The cannabis plant has several structures, many of which we can find on any ordinary flowering plant species. Cannabis grows on long skinny stems with its large, iconic fan leaves extending out from areas called nodes.
Also known as “buds,” the flowers of a cannabis plant are the fruits of your labor. They contain the cannabinoids and terpenes that get you high or offer health benefits. Flowers only grow on female cannabis plants and must be dried before consumption.
Parts of the cannabis plant
These are the first leaves to grow from the seed after germination. They usually come in pairs, and seeing them is a sign of successful germination and that your plant is on its way to growing healthy and strong.
Despite their minute size, it’s hard to miss the blanket of crystal resin on a cannabis bud. This resin is secreted through translucent, mushroom-shaped glands on the leaves, stems, and calyxes.
Because of this, it’s important to look into the genetics of the male plants. Their shape, rate of growth, pest and mold resistance, and climate resilience can all be passed on to increase the quality of future generations.
This is what cannabis seeds need to sprout:
If you really want to reuse your old soil, you need to amend it with fresh nutrients. Before that, you need to make sure that your soil is free of contaminants.
Correct pH levels
Although heat, pH, overwatering, and soil are important, we’ve added the most vital point to the bottom of the list: lighting! Cannabis plants depend on light to create energy and thrive. At the end of the article, you’ll learn the best way to illuminate your plants.
A common reason for heat stress is when your grow lights are too close to the plant canopy. If you spot signs of light burn, such as curled, wilted, and brown leaves at the top of your plant, move your lights further away.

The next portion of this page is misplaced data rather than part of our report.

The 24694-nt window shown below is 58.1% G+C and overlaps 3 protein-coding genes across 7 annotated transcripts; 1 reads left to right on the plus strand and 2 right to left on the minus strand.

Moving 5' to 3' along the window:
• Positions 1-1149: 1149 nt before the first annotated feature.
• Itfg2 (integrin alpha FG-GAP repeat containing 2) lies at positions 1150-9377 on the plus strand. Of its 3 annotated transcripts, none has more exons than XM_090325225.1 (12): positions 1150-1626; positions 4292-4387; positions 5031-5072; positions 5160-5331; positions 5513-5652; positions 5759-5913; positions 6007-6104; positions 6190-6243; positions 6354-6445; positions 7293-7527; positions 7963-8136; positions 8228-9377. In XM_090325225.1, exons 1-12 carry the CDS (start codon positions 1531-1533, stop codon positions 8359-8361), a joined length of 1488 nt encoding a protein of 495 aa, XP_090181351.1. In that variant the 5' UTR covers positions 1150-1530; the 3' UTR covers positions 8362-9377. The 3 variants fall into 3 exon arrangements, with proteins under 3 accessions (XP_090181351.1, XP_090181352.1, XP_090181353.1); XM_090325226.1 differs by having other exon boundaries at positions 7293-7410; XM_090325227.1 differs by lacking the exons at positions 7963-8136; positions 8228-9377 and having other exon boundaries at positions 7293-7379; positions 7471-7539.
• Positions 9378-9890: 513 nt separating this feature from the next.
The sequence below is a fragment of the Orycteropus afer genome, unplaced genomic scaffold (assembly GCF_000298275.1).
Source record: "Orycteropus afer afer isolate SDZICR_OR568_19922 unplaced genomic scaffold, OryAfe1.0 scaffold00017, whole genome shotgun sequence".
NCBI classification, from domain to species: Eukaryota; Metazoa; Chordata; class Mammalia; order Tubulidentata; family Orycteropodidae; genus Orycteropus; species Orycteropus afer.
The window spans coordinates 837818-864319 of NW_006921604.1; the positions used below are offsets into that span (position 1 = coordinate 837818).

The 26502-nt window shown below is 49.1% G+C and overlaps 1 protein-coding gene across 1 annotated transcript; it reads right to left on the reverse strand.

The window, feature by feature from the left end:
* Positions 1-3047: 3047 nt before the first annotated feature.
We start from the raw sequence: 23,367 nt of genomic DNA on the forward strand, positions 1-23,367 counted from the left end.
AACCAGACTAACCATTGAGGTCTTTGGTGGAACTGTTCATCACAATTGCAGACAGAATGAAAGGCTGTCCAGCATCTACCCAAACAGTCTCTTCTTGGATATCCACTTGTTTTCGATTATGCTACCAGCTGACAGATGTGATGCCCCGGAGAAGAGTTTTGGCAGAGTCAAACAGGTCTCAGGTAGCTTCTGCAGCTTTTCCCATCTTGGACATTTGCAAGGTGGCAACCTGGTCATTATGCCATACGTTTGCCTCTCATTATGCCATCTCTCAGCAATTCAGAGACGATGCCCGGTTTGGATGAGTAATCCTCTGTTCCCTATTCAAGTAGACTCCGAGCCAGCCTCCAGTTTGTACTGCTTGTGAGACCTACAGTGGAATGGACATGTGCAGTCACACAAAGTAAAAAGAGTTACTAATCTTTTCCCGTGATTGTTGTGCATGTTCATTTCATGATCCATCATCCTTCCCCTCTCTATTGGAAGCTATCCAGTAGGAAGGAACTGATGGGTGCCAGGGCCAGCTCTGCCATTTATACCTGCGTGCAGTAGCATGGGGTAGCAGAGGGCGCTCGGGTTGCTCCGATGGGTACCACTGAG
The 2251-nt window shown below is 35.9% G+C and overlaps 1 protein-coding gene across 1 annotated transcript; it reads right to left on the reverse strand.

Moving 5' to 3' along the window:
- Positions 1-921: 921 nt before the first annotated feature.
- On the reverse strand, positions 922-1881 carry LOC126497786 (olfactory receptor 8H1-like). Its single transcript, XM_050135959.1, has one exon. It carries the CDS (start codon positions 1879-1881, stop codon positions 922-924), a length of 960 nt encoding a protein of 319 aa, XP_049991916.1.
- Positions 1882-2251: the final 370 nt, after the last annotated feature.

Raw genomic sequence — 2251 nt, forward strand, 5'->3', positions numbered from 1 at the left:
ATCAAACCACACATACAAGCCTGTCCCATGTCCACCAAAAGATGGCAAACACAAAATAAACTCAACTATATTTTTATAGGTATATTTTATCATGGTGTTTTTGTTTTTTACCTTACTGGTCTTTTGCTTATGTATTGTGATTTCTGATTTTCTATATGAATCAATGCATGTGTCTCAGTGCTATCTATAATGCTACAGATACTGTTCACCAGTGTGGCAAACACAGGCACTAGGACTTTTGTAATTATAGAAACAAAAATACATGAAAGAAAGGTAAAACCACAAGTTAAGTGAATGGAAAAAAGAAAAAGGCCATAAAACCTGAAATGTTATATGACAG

Mycorrhizal fungi participate in a give-and-take relationship with cannabis plants. These species form networks of thin, hair-like filaments in the soil—known as mycelium—and produce enzymes to break down organic matter.
Although the flowers get most of the attention—and rightly so—every part of this complex species has a critical and interesting function. As a cultivator, it helps to familiarise yourself with the anatomy of the cannabis plant. In doing so, you’ll develop an eye for what your plant requires, what it needs less of, and when to harvest.
This fusion between plant and fungi occurs in the rhizosphere, or root zone. The mycelium forms a sheath-like structure around the root tip that surrounds plant cells in the root cortex. Threads of hyphae—individual strands of mycelium—extend out into the soil where they break down organic matter and even connect one plant to another, forming a biological internet.
Although not genetically part of the cannabis plant, mycorrhizae form a mutually beneficial relationship with cannabis roots that helps both species survive and thrive. These fungi appear all throughout nature and form a fascinating symbiotic relationship with up to 90% of plant species.
Without a doubt, cannabis claims the title as one of the most beautiful plants on Earth—from its glittering trichomes and signature leaves to its complex root system. Many growers frequent their grow rooms just to stand in awe at what grows before them.
Explore our in-depth guide below to see the cannabis plant like never before.
Mycorrhizae ultimately act as an extension of the root system. Not only do they break down organic matter to release nutrients, but they also transport these important molecules from areas plants could otherwise not reach. Ultimately, mycorrhizal fungi play a fundamental role in plant nutrition and soil biology and chemistry.